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For a person who doesn't cook, Laura Drumm surely knows a lot about what a well-stocked kitchen needs. She and her husband, Hughes, have operated Tabasco Country Store and Butterfields, both in Riverwalk Marketplace (1 Poydras St., 523-1711), since April.

Both stores spotlight the cooking, serving and enjoyment of food, with the Tabasco shop featuring lots of cookbooks, Tabasco sauces and logos on everything from aprons to ties. Downstairs, Butterfields stocks high-quality cookware such as Viking and Emerilware, artistic plates by Peggy Karr, and is the only retailer in Louisiana that sells Hadley Pottery. The store also has a wall filled with cooking gadgets, wine accoutrements, elegant serving dishes, tableware and more.

"It's funny how things turn out sometimes," Drumm says. "I don't cook; I can't even boil water, but I'm surrounded by all this cooking and food stuff." She's used her rich background in retail sales and management, however, to deliver what people who can cook want: top-quality merchandise they can't find elsewhere.

"I have to work hard to be special," Drumm says of selecting the items she'll sell in her stores. "I demand the same of my vendors. Ninety-five percent of my customers are tourists. They'll say, 'I don't want to buy it if I'm going to find it discounted in a chain store somewhere.' Once a vendor sells (the merchandise I have) to a big store, I don't carry it anymore."

The Drumms, who operate the Riverwalk stores under the Drumm Enterprises LLC umbrella, also own a Tabasco Country Store in San Antonio, Texas. All three businesses rely heavily on tourists for their success and all have been affected markedly by the drop-off in tourism since the Sept. 11 attacks on America complicated travel, heightened fears and made people hesitant to spend money.

"It was a cash-flow nightmare for a couple of weeks," says Drumm, "but you can't panic; you just have to buy smart. Things still have not recovered." She says tourist traffic at the riverfront shopping center is still off by about 30 percent.

Retailers all over the Riverwalk, Central Business District and in the French Quarter are still feeling the squeeze, Drumm says, and she's been disappointed that the city has not undertaken an advertising campaign to promote locals visiting these areas as it has with restaurants.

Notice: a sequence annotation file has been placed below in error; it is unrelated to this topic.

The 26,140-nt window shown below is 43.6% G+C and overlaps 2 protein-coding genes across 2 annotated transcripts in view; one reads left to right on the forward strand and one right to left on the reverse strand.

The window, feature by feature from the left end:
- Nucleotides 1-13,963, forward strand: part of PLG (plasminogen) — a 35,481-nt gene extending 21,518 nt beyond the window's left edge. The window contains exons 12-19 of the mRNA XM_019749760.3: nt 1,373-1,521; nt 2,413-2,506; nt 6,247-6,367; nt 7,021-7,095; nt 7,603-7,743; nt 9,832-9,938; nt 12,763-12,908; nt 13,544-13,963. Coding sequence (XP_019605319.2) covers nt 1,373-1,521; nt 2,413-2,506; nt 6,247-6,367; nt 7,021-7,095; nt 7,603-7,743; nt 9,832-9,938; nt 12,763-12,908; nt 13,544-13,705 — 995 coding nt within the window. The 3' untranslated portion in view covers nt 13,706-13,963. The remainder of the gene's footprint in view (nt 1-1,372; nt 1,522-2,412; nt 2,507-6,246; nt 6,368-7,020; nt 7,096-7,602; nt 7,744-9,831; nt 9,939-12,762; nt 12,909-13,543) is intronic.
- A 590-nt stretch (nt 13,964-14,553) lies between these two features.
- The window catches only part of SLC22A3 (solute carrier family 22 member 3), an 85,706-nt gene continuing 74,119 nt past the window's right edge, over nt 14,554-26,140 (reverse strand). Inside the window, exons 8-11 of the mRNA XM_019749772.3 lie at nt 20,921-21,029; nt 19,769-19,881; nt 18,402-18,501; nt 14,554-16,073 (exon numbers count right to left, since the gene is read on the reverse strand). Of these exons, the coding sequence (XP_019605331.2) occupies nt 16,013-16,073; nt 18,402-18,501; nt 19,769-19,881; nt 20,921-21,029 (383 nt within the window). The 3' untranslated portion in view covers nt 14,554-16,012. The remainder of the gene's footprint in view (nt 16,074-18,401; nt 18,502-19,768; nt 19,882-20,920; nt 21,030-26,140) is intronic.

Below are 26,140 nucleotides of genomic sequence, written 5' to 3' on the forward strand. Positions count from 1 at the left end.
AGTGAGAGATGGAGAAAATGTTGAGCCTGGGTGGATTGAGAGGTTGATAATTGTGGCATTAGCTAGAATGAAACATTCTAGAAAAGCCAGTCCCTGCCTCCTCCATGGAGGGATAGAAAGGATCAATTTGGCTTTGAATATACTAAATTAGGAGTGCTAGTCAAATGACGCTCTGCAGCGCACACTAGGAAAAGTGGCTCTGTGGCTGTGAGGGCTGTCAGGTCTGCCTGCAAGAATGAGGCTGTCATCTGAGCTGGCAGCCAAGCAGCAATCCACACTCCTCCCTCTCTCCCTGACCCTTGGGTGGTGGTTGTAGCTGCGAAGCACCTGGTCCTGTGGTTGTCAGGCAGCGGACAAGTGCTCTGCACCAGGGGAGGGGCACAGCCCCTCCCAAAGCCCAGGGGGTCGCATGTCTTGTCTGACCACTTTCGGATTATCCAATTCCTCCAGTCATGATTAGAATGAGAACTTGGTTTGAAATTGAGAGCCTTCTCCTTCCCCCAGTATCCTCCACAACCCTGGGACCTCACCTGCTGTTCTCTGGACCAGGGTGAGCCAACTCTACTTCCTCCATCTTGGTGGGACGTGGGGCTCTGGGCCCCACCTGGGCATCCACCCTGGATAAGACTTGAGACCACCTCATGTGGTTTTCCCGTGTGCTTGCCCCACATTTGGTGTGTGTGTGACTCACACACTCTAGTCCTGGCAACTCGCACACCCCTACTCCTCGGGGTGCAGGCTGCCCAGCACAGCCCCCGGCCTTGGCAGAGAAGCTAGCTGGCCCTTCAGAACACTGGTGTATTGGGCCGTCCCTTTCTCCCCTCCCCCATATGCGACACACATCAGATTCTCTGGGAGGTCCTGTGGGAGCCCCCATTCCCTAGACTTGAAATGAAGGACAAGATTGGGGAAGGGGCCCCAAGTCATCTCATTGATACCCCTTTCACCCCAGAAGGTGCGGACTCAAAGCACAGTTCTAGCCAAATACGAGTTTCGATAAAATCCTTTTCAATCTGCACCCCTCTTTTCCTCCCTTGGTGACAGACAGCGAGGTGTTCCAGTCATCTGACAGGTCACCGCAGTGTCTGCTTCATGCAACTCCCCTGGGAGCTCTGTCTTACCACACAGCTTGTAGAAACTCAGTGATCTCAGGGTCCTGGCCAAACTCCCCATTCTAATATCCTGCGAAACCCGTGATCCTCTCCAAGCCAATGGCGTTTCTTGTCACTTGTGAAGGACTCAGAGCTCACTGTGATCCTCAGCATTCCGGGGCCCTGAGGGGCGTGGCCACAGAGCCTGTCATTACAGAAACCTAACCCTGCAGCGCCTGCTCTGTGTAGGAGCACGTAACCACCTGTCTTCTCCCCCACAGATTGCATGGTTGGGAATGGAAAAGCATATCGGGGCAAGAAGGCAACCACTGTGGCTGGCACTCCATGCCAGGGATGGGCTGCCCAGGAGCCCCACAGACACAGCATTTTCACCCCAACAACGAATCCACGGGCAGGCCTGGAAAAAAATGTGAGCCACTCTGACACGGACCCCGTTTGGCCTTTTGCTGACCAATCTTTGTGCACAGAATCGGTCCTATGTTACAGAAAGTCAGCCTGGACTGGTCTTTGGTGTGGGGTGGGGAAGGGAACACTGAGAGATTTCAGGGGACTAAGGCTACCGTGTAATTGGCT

"We were doing well until Sept. 11," Drumm says. "Retailers are really hurting here now. I'm just watching to see who can hang on." As a business owner, her response is to try to attract New Orleanians to the shopping center and, ultimately, her store.

"We don't get the locals," she says. "They just don't want to come here (to the Riverwalk and riverfront). A lot of them complain about parking, but there really is plenty." The large ground lot between the Hilton Hotel and the Convention Center is rarely full and offers four hours of parking for $2 when you get your ticket validated by a Riverwalk merchant. "It's also a mind set. Sure there are the Gaps and other mall stores, but there are also fun specialty shops and individually owned stores."

The Riverwalk also warms up customers for a fun experience the moment they enter the outside walkway with piped-in jazz and New Orleans music ushering shoppers into the stylishly designed complex of 140 merchants. Art and design inside the Riverwalk are exciting and evocative of Mardi Gras, the city's jazz culture and its environment and history. There are lots of eating establishments and beverage vendors as well as areas where shoppers can walk (or sit) along the scenic Mississippi River port area.

"Where else can you go to a shopping mall, buy a cocktail and sit outside to drink it while you watch ships go by on the river?" Drumm says. It seems tailor made for New Orleanians, who are noted for their love of food, music, drink and gaiety.

"We haven't given up on the local market," she says. "We want to hammer home that this is a good, fun place to go and to shop. Yes, you can get Tabasco products at your grocery store, but you can't get the range of items all in one place (like at the Tabasco Country Store), plus we carry things that the grocery store might not always have. We're the only place to get the new smoky chipoltle pepper Tabasco sauce." Her store also will create customized gift baskets for individuals and corporate clients for only the cost of the items and the basket.

It's not all about hot sauces at the Tabasco store. Drumm also offers hanging sculptures of mosquitoes carrying small bottles of Tabasco, hand-painted chili-themed specialty tableware, fun novelty items, framed prints and more. "When people come to the Riverwalk they are in vacation mode," she says. "They are happy and look at shopping as part of their entertainment. You want to have things at your store that excite them and draw them in."

That's one reason Drumm says she believes showrooms will always remain a vital part of retail. "I think e-commerce is viable," Drumm says, "but as a supplement to a standing business. It will never replace the standing store, where customers can come in and see things, feel them, handle them. You can't do that with a picture on the Internet."

Retailer Laura Drumm offers everything McIlhenny and more at her Tabasco Country Store at the Riverwalk. She also offers a range of uncommon cooking and serving accoutrements at her other store, Butterfields, downstairs from Tabasco.
  • Retailer Laura Drumm offers everything McIlhenny and more at her Tabasco Country Store at the Riverwalk. She also offers a range of uncommon cooking and serving accoutrements at her other store, Butterfields, downstairs from Tabasco.

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